A win for seniority, or a blown opportunity? House Democrats elected Jerrold Nadler to fill the ranking-member post on the Judiciary committee vacated by John Conyers, who resigned after numerous allegations of sexual harassment emerged. In doing so, they passed over Zoe Lofgren, who had provided them an opportunity to make a statement about reform:
Rep. Jerrold Nadler (D-N.Y.) on Wednesday won the top Democratic spot on the powerful House Judiciary Committee, beating back a challenge from Rep. Zoe Lofgren (D-Calif.) to fill the seat held by former Rep. John Conyers Jr. (D-Mich.) for almost a quarter century.
The House Democratic Caucus voted 118 to 72 in favor of Nadler, a 13-term Manhattanite known for his constitutional expertise.
The vote marks a victory for the seniority system that could have outsized implications if the Democrats win back the House in 2018 and the investigations into Russia’s election meddling turn up any damning evidence against the Trump administration.
As I wrote yesterday, that’s an exceedingly big if. Even if that’s the case, The Hill points out that Lofgren wouldn’t have been a lightweight in that regard either:
Lofgren, a 12-term liberal representing the San Francisco Bay Area, also has some experience with the impeachment process, having participated in both the Richard Nixon and Bill Clinton proceedings. She was a Judiciary staffer at the time of the Nixon hearings and a sitting member during the Clinton proceedings. But Lofgren had downplayed Trump’s potential impeachment as too uncertain and premature to dictate the race for Judiciary ranking member.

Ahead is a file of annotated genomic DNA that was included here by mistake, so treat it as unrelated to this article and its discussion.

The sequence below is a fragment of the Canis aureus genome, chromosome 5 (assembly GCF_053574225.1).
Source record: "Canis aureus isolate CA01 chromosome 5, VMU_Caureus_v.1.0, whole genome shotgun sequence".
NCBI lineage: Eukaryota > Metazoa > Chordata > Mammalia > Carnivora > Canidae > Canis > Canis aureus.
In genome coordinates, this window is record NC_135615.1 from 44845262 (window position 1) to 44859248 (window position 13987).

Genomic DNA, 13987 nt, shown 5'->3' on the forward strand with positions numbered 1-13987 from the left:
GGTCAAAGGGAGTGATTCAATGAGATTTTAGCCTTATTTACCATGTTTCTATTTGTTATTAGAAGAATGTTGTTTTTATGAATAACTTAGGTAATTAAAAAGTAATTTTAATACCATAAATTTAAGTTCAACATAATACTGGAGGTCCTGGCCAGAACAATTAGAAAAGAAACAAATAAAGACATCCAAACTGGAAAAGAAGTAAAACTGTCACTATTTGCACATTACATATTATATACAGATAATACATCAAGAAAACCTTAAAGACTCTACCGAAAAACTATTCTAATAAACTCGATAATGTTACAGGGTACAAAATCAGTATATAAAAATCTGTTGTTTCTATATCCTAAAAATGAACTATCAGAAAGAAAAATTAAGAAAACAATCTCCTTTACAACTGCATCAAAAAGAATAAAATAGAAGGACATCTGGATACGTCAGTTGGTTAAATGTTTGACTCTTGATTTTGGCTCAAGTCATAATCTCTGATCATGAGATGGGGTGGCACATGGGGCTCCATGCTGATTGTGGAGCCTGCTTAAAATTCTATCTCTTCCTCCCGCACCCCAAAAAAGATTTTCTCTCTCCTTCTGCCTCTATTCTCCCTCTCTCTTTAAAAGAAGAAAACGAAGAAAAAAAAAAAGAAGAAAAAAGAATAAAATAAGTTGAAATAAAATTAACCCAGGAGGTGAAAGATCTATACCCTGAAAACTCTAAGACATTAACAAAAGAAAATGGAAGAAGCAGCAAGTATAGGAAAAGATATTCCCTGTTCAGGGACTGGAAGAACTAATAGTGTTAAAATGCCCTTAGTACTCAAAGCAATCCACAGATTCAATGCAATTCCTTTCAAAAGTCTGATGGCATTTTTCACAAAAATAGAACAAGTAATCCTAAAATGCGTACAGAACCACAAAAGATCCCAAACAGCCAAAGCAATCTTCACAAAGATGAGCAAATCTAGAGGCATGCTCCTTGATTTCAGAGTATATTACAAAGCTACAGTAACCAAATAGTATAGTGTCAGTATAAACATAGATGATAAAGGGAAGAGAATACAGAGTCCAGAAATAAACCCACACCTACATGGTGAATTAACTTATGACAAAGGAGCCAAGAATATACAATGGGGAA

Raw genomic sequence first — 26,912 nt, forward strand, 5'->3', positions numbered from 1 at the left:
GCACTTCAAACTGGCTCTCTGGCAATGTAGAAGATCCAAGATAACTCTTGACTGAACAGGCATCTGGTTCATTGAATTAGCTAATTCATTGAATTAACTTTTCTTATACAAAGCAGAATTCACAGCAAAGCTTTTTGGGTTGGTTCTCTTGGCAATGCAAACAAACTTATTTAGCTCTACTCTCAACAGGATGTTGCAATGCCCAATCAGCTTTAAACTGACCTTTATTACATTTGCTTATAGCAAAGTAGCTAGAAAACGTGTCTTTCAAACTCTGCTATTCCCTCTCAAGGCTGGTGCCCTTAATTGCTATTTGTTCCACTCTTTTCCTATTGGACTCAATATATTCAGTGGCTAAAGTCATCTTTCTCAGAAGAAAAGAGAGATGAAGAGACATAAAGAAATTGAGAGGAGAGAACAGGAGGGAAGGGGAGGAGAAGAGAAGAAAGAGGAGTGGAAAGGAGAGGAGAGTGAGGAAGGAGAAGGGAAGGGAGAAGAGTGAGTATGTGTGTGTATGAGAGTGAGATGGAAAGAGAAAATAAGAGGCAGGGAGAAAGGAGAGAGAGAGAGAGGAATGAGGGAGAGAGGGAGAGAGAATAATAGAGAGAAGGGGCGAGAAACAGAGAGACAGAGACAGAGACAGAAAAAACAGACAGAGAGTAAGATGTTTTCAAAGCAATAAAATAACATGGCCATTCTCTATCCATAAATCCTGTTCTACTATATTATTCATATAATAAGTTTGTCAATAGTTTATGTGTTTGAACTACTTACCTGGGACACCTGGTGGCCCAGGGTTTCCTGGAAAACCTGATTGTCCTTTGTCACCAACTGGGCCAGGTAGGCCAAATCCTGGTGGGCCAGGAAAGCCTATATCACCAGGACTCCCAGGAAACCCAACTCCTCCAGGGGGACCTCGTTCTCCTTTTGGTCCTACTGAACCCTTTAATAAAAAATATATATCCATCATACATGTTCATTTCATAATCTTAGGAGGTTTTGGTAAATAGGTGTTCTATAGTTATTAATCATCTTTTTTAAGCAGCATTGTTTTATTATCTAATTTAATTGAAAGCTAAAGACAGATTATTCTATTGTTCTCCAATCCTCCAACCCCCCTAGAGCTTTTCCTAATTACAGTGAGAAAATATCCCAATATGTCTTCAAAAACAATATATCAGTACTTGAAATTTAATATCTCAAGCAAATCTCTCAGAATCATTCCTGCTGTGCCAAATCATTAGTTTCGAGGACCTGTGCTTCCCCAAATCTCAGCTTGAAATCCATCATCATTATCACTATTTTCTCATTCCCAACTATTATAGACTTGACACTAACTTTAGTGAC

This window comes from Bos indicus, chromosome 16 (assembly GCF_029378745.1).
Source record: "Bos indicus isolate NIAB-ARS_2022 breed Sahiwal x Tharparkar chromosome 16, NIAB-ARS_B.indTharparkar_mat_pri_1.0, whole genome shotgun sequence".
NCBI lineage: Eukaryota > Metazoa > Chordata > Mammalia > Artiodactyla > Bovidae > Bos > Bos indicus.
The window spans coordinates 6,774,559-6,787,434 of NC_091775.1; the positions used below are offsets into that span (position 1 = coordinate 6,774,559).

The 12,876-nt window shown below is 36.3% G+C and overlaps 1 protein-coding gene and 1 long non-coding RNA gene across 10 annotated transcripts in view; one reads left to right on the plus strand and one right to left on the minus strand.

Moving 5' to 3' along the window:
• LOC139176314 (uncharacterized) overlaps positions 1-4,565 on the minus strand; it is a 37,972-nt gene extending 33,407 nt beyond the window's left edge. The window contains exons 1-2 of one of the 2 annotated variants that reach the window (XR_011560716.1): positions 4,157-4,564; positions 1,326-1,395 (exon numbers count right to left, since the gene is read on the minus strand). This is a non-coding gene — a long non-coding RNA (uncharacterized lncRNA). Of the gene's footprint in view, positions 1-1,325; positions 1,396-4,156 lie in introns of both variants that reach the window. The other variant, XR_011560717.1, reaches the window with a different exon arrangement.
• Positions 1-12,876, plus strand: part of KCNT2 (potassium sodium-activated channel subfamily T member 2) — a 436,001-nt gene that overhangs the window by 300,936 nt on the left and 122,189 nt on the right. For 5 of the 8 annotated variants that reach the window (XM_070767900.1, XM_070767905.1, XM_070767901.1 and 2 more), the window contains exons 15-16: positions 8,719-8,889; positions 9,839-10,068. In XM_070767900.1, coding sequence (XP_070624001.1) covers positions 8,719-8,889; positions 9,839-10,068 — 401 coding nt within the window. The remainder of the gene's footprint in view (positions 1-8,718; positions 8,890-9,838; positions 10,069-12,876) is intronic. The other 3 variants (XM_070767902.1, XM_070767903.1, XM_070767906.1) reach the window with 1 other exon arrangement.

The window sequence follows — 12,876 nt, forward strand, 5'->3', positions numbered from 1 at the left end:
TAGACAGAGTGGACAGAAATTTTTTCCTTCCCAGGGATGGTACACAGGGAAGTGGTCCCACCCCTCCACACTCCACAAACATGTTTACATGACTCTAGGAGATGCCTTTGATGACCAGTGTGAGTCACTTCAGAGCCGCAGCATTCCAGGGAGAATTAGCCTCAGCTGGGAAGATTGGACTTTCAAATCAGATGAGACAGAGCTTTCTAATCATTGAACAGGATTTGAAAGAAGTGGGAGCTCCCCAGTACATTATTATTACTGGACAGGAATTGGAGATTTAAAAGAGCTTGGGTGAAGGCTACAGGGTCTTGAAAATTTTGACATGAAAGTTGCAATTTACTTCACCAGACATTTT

Well, that’s because it is. At present, there is no evidence that has emerged of collusion between Trump and Russia to swing the election, despite lots of commentary and bad media coverage on the scandal — after almost a year of investigations into those allegations. On top of that, Democrats will still have to pick up two dozen seats in the next election, a task that might be made harder by their almost singular focus on Russia rather than deal with the real issues that have turned them into a minority party at every level of government in the US. Republicans will no doubt focus on Nadler’s selection as yet another demonstration of the Democrats’ Trump Derangement Syndrome.
Perhaps by 2019, Nadler might be able to put his talents to work in an impeachment effort. Lofgren, however, could have helped repair some of the damage done by Conyers’ sexual harassment and corruption scandal immediately, while losing very little on the speculative impeachment front. Rather than elevate Lofgren to deal with what will likely be a larger scandal involving more Democrats and Republicans as previously secret settlements become public, Democrats have shrugged it off. The fact that they’re passing this off as a seniority decision only emphasizes the establishmentarianism that allowed Conyers to spend decades without any accountability for his misbehavior.
Remember when those scandals were so important that Democrats forced Al Franken to resign his Senate seat? Good times, good times. House Democrats blew a slam-dunk here.